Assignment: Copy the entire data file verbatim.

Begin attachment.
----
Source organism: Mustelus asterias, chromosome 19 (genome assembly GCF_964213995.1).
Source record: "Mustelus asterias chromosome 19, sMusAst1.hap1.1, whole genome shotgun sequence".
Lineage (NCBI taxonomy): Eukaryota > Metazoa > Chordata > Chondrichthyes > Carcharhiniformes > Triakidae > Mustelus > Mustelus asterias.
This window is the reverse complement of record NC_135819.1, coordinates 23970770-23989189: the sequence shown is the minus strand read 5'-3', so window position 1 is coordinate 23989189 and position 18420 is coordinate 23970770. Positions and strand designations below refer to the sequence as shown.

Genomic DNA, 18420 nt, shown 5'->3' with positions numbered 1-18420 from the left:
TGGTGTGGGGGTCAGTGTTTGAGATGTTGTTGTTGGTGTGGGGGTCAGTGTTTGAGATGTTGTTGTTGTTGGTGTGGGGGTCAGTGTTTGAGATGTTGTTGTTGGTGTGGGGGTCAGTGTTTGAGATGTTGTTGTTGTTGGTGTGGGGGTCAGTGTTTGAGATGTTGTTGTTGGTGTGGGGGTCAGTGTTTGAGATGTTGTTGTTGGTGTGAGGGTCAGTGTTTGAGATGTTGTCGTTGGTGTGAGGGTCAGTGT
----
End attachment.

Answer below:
Source organism: Mustelus asterias, chromosome 19 (genome assembly GCF_964213995.1).
Source record: "Mustelus asterias chromosome 19, sMusAst1.hap1.1, whole genome shotgun sequence".
Lineage (NCBI taxonomy): Eukaryota > Metazoa > Chordata > Chondrichthyes > Carcharhiniformes > Triakidae > Mustelus > Mustelus asterias.
This window is the reverse complement of record NC_135819.1, coordinates 23970770-23989189: the sequence shown is the minus strand read 5'-3', so window position 1 is coordinate 23989189 and position 18420 is coordinate 23970770. Positions and strand designations below refer to the sequence as shown.

Genomic DNA, 18420 nt, shown 5'->3' with positions numbered 1-18420 from the left:
TGGTGTGGGGGTCAGTGTTTGAGATGTTGTTGTTGGTGTGGGGGTCAGTGTTTGAGATGTTGTTGTTGTTGGTGTGGGGGTCAGTGTTTGAGATGTTGTTGTTGGTGTGGGGGTCAGTGTTTGAGATGTTGTTGTTGTTGGTGTGGGGGTCAGTGTTTGAGATGTTGTTGTTGGTGTGGGGGTCAGTGTTTGAGATGTTGTTGTTGGTGTGAGGGTCAGTGTTTGAGATGTTGTCGTTGGTGTGAGGGTCAGTGT